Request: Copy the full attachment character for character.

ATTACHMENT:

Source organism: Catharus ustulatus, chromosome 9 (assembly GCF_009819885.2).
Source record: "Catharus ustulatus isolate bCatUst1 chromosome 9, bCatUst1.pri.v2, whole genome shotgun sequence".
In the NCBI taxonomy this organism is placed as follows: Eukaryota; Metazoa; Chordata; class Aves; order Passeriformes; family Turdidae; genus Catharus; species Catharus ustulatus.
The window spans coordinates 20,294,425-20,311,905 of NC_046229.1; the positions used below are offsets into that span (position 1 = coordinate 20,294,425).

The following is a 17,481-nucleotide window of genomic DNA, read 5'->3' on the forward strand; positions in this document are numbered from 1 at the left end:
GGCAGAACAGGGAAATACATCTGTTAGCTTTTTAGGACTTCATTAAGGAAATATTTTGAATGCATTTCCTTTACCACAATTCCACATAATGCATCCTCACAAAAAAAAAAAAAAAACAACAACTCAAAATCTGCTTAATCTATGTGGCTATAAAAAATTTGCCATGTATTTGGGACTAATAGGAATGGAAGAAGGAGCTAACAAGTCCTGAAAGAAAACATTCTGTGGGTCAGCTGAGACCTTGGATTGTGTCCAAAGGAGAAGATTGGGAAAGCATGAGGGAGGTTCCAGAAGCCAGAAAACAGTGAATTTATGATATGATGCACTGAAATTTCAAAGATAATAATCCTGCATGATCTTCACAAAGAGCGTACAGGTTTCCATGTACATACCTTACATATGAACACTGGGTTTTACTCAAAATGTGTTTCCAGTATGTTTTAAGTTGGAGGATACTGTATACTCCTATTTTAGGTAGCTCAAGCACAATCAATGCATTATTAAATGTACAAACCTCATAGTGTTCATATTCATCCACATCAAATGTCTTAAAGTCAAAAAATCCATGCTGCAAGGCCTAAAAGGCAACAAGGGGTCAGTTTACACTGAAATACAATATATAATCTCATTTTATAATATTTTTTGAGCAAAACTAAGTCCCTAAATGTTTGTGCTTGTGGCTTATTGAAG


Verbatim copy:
Source organism: Catharus ustulatus, chromosome 9 (assembly GCF_009819885.2).
Source record: "Catharus ustulatus isolate bCatUst1 chromosome 9, bCatUst1.pri.v2, whole genome shotgun sequence".
In the NCBI taxonomy this organism is placed as follows: Eukaryota; Metazoa; Chordata; class Aves; order Passeriformes; family Turdidae; genus Catharus; species Catharus ustulatus.
The window spans coordinates 20,294,425-20,311,905 of NC_046229.1; the positions used below are offsets into that span (position 1 = coordinate 20,294,425).

The following is a 17,481-nucleotide window of genomic DNA, read 5'->3' on the forward strand; positions in this document are numbered from 1 at the left end:
GGCAGAACAGGGAAATACATCTGTTAGCTTTTTAGGACTTCATTAAGGAAATATTTTGAATGCATTTCCTTTACCACAATTCCACATAATGCATCCTCACAAAAAAAAAAAAAAAACAACAACTCAAAATCTGCTTAATCTATGTGGCTATAAAAAATTTGCCATGTATTTGGGACTAATAGGAATGGAAGAAGGAGCTAACAAGTCCTGAAAGAAAACATTCTGTGGGTCAGCTGAGACCTTGGATTGTGTCCAAAGGAGAAGATTGGGAAAGCATGAGGGAGGTTCCAGAAGCCAGAAAACAGTGAATTTATGATATGATGCACTGAAATTTCAAAGATAATAATCCTGCATGATCTTCACAAAGAGCGTACAGGTTTCCATGTACATACCTTACATATGAACACTGGGTTTTACTCAAAATGTGTTTCCAGTATGTTTTAAGTTGGAGGATACTGTATACTCCTATTTTAGGTAGCTCAAGCACAATCAATGCATTATTAAATGTACAAACCTCATAGTGTTCATATTCATCCACATCAAATGTCTTAAAGTCAAAAAATCCATGCTGCAAGGCCTAAAAGGCAACAAGGGGTCAGTTTACACTGAAATACAATATATAATCTCATTTTATAATATTTTTTGAGCAAAACTAAGTCCCTAAATGTTTGTGCTTGTGGCTTATTGAAG